United States District Court, W.D. Arkansas, Fayetteville Division
MEMORANDUM OPINION AND
TIMOTHY L. BROOKS, UNITED STATES DISTRICT JUDGE.
before the Court are Objections to the Magistrate Judge's
Report and Recommendation (Doc. 74) filed by
Defendant/Petitioner Glen Baughman in this case. On October
11, 2016, Mr. Baughman filed a Motion to Vacate, Set Aside,
or Correct Sentence pursuant to 28 U.S.C. § 2255 (Doc.
58). The Government responded on November 11, 2016, (Doc.
62), to which Mr. Baughman filed his Reply on January 6,
2017, (Doc. 65). Magistrate Judge Wiedemann issued her
Report and Recommendation ("R&R") denying Mr.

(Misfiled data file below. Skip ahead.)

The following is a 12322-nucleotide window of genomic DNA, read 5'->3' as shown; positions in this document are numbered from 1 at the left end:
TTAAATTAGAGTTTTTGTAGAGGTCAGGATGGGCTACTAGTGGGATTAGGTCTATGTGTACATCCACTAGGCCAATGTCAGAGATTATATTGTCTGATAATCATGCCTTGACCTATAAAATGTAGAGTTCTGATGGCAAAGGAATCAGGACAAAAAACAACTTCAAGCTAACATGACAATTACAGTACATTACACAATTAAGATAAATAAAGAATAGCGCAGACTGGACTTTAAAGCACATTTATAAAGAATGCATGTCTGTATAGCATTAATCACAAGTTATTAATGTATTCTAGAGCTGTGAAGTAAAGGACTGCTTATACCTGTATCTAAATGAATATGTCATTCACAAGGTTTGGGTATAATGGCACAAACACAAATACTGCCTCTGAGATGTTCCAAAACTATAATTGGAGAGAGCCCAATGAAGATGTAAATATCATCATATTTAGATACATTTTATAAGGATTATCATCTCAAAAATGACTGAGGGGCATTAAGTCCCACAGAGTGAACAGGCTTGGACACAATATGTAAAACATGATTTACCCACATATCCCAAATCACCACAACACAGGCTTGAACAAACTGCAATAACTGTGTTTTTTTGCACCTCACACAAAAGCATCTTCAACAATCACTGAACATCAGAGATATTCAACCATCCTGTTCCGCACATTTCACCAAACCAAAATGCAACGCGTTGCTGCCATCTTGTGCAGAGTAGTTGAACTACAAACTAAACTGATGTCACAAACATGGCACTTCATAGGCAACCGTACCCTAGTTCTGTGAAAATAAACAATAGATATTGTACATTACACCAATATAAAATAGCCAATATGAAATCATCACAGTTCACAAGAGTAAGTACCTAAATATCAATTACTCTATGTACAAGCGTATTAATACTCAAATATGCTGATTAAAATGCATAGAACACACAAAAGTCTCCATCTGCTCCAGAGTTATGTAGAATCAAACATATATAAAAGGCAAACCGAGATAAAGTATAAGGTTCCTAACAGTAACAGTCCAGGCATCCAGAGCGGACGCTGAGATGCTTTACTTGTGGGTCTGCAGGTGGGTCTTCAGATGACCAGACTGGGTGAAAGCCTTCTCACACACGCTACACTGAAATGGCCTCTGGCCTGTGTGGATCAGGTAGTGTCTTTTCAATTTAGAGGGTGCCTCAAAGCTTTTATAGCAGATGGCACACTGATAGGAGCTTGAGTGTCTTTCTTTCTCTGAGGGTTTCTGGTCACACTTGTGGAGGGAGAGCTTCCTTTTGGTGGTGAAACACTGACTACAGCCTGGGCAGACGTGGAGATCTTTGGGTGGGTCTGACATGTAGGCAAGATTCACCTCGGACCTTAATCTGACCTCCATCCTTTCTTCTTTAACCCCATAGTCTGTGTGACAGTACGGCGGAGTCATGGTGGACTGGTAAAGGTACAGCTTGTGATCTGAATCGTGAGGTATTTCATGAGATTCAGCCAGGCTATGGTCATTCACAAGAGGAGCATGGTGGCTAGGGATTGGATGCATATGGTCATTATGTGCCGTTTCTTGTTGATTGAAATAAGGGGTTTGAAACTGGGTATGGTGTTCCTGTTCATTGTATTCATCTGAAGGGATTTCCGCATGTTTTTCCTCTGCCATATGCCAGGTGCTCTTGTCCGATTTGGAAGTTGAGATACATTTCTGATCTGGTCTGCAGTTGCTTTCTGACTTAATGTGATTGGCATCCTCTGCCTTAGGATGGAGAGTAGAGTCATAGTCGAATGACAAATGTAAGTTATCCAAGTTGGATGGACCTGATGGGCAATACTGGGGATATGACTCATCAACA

Baughman's Motion in full on June 8, 2018 (Doc. 71). Mr.
Baughman subsequently filed his Objections thereto,
requesting dismissal of the R&R and an evidentiary
hearing to present his claims. (Doc. 74).
defendant makes specific objections to portions of a
magistrate judge's report and recommendation, the
district court must review the contested findings or
recommendations de novo. See 28 U.S.C. §
636(b)(1). The court may then "accept, reject, or
modify, in whole or in part, the findings or recommendations
made by the magistrate judge." Id. Here, Mr.
Baughman objected to the R&R on two grounds. As such, the
Court has undertaken a de novo review of the
Defendant's objections and rules on each in turn.
Baughman originally asserted six separate grounds for relief
in his Brief in Support of his Motion to Vacate. (Doc. 59).
The R&R addresses these claims individually, and two of
them are the subject of Mr. Baughman's Objections
addressed below. Mr. Baughman's first objection concerns
his counsel's alleged ineffective assistance as to three
events, each of which occurred prior to Mr. Baughman deciding